That's a lot of priming sugar for one gallon, your bottles are in danger of popping if your yeast can handle it and it's left for too long.
You don't mention total sugar amounts added, gravity readings or yeast used, so a couple of things could happen here:
Yeast alcohol tolerance is reached, and nothing more will happen. Your cider will be flat and sweet. Baking yeast will top out at ~5%, some ale yeasts might not get much higher either.
You bottled before the yeasts alcohol tolerance was achieved, and you are now sitting on potential bottle bombs.
Generally, if you want to use refrigeration or pasteurization to stop fermentation it's a good idea to use PET bottles, so you can test the pressure by squeezing the bottle. Once they are firm, refrigerate or pasteurize. "Hippie-style" ginger ale- and hard lemonade recipes often go this route.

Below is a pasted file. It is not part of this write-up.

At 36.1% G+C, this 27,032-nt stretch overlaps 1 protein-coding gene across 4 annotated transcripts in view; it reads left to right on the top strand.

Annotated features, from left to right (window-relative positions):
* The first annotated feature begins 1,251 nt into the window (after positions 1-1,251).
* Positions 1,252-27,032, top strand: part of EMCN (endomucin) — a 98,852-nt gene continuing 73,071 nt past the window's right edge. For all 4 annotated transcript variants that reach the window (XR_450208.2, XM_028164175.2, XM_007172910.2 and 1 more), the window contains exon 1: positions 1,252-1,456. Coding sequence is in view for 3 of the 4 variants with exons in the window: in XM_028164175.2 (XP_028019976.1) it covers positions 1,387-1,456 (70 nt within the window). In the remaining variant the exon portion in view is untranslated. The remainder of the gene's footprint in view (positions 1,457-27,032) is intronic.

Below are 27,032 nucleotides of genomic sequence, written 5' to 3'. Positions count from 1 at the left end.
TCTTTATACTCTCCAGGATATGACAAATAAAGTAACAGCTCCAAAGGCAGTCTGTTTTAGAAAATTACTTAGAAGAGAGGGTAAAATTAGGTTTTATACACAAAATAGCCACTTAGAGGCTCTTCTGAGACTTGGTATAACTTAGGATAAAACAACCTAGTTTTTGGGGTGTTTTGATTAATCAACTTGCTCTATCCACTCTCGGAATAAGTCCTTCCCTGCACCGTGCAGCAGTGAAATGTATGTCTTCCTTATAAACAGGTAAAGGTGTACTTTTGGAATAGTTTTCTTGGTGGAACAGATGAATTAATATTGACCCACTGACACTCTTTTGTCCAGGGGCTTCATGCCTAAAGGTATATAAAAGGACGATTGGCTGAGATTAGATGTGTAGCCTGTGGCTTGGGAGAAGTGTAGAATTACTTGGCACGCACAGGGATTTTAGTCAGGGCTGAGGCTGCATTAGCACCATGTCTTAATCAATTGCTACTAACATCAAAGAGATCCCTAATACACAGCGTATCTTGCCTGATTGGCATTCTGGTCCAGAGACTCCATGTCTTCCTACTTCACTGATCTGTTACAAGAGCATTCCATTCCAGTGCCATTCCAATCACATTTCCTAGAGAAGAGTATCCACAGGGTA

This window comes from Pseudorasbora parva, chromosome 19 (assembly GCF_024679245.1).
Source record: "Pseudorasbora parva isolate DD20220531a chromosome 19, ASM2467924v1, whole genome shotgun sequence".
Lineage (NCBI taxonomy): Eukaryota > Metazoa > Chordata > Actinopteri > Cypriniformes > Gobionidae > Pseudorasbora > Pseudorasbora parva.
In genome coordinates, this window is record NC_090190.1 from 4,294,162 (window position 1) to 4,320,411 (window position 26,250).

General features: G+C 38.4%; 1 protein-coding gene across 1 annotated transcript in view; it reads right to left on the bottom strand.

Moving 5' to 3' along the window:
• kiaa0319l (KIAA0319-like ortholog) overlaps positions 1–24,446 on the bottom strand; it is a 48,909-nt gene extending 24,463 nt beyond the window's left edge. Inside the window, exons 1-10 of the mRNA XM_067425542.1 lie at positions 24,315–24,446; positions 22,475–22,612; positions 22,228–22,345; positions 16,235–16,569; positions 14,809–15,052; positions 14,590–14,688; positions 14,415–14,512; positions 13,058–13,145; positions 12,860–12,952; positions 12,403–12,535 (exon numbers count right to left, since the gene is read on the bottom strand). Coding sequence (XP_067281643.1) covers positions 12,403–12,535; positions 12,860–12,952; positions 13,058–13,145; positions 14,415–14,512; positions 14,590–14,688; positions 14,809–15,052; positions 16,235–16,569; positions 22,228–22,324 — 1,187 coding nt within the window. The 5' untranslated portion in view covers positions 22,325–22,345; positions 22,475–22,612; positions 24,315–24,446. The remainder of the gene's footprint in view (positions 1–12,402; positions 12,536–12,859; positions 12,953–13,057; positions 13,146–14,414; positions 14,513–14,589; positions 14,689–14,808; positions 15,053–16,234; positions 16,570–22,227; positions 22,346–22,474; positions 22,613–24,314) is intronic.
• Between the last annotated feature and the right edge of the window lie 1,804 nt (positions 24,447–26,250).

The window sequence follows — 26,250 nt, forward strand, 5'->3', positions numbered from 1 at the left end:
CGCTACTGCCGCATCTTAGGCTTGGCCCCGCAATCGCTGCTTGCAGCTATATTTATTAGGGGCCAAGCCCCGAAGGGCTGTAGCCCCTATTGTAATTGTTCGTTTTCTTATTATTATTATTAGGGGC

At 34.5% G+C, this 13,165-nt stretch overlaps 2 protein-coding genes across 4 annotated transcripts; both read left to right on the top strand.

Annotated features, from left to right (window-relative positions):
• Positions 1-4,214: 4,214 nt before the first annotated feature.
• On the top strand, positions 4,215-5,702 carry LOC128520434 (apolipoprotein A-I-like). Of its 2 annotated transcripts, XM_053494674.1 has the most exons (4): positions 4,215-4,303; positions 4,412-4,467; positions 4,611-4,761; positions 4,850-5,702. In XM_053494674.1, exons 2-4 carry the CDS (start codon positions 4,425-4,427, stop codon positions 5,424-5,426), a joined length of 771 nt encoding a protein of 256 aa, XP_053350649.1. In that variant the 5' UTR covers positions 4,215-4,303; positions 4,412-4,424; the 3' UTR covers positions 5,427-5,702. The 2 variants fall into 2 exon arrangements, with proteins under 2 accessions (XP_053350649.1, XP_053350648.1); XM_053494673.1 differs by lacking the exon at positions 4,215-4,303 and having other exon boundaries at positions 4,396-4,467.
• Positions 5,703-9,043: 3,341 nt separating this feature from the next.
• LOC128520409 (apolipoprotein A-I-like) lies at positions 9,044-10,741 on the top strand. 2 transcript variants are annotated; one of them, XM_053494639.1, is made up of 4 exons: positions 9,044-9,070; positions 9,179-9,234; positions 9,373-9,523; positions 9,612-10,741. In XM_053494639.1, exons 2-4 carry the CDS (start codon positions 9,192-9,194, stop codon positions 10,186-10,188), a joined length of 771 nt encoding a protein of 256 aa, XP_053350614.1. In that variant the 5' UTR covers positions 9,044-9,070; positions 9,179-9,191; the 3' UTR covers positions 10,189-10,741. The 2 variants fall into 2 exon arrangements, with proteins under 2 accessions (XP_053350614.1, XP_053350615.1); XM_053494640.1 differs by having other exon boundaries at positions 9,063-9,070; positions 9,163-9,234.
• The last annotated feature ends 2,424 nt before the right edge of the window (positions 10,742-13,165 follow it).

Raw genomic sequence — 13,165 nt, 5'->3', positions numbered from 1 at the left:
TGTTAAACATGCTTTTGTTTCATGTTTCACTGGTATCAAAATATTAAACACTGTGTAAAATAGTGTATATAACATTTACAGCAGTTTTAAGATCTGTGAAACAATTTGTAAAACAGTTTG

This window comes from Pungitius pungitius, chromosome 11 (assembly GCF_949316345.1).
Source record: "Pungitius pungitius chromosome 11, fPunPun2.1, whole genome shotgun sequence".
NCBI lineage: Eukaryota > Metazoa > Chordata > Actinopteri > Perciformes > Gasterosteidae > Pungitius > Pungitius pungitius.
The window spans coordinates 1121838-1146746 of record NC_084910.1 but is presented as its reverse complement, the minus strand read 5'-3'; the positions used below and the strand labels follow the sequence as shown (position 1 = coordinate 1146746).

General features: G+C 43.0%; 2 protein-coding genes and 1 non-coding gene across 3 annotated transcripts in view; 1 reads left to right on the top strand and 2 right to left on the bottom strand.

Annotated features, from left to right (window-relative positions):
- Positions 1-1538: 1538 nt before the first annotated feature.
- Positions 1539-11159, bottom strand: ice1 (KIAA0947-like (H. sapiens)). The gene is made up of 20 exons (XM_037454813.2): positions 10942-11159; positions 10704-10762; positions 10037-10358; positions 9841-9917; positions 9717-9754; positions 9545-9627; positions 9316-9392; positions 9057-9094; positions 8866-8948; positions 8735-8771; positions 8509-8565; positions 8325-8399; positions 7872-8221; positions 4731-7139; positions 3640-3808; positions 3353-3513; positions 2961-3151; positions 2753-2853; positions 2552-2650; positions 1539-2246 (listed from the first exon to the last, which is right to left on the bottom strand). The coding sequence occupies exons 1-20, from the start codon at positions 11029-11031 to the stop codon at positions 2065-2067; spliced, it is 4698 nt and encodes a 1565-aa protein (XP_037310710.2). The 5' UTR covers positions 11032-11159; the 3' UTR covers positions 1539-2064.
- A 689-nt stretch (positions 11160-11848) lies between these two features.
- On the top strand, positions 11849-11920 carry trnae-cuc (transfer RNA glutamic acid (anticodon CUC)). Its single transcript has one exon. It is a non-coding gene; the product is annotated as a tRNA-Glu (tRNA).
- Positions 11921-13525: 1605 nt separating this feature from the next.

If you used glass bottles I would test one every day.
The cider will typically be cloudy for a few days, then gradually settle over a couple of weeks. Normally with my cider, it's settled solid enough in about 4 weeks that I can pour normally and get a clear product in the glass with the solids stuck in the bottle.
For ABV concerns, once it's in the bottle, it is too late for adjustment. There's only so much fermentation that can happen in the bottle before the carbonation pressure reaches unsafe levels, you need to stop it somehow before that.